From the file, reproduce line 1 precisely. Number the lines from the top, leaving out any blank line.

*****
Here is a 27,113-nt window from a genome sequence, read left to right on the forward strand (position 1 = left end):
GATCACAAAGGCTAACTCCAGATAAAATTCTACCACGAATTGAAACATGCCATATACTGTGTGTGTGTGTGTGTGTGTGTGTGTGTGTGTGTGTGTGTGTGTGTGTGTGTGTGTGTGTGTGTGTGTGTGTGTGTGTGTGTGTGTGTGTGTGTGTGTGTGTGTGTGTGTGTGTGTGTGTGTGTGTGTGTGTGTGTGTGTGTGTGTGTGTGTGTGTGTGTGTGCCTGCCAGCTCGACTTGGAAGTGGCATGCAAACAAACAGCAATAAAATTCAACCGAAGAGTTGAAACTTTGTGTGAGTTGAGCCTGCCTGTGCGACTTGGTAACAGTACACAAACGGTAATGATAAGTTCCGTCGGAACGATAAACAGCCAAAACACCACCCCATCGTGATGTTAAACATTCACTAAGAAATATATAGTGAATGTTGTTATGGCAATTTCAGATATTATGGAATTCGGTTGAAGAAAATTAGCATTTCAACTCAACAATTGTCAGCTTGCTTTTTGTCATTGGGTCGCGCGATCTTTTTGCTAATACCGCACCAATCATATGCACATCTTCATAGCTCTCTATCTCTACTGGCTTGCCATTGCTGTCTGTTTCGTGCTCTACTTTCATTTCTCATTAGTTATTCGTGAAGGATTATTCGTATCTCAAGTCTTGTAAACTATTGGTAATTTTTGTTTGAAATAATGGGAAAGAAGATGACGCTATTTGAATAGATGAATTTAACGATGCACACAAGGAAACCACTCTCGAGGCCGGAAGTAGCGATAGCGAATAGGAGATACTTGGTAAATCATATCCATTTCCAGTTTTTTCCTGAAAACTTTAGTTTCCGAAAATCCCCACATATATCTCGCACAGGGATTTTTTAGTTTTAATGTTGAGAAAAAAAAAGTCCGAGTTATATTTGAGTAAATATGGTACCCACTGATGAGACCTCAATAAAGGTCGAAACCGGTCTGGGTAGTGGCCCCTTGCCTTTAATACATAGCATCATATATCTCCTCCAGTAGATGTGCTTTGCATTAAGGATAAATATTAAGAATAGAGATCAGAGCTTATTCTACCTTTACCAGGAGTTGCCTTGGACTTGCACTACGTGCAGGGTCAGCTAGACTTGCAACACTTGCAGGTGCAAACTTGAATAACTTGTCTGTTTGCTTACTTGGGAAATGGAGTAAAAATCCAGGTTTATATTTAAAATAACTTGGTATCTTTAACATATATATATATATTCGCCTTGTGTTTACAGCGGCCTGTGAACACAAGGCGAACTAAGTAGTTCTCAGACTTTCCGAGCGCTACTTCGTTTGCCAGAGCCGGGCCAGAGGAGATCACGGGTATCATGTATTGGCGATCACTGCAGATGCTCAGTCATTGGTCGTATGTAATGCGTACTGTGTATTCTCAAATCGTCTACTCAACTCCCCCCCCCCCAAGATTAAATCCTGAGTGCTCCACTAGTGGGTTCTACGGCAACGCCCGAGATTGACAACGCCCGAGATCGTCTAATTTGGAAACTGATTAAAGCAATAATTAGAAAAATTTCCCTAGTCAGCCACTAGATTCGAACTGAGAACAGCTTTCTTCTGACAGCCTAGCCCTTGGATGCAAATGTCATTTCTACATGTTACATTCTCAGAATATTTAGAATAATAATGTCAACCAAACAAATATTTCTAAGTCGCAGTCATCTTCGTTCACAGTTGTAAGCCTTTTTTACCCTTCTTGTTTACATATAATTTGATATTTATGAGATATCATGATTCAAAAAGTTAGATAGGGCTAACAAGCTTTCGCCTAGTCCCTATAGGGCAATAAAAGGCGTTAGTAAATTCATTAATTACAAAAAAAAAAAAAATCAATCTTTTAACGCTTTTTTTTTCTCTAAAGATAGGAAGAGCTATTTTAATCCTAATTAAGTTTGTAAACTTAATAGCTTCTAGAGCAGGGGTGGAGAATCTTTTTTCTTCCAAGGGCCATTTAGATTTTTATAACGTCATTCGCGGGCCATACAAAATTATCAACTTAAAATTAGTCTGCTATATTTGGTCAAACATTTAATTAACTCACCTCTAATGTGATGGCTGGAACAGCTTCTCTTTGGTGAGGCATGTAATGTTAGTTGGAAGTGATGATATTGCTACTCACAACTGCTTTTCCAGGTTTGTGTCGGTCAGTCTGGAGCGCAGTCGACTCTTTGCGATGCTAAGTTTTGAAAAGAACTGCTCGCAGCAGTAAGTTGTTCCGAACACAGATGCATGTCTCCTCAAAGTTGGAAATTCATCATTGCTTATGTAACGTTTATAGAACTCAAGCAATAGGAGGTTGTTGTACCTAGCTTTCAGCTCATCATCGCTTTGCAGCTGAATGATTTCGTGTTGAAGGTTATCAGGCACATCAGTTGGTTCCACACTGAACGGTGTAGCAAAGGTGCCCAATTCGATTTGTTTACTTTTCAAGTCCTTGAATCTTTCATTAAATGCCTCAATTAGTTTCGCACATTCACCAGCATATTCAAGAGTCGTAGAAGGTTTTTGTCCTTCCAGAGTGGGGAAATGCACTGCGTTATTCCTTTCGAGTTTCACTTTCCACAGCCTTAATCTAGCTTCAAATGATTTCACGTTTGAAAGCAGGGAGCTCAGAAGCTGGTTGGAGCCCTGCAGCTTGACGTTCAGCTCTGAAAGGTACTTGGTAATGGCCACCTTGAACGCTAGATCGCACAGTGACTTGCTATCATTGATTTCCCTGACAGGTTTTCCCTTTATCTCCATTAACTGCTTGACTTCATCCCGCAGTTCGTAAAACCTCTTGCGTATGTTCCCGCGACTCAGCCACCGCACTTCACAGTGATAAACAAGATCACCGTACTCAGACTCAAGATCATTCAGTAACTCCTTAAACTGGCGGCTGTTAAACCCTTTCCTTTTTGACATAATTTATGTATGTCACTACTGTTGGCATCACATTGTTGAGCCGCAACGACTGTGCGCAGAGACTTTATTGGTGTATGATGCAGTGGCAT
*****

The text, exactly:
Here is a 27,113-nt window from a genome sequence, read left to right on the forward strand (position 1 = left end):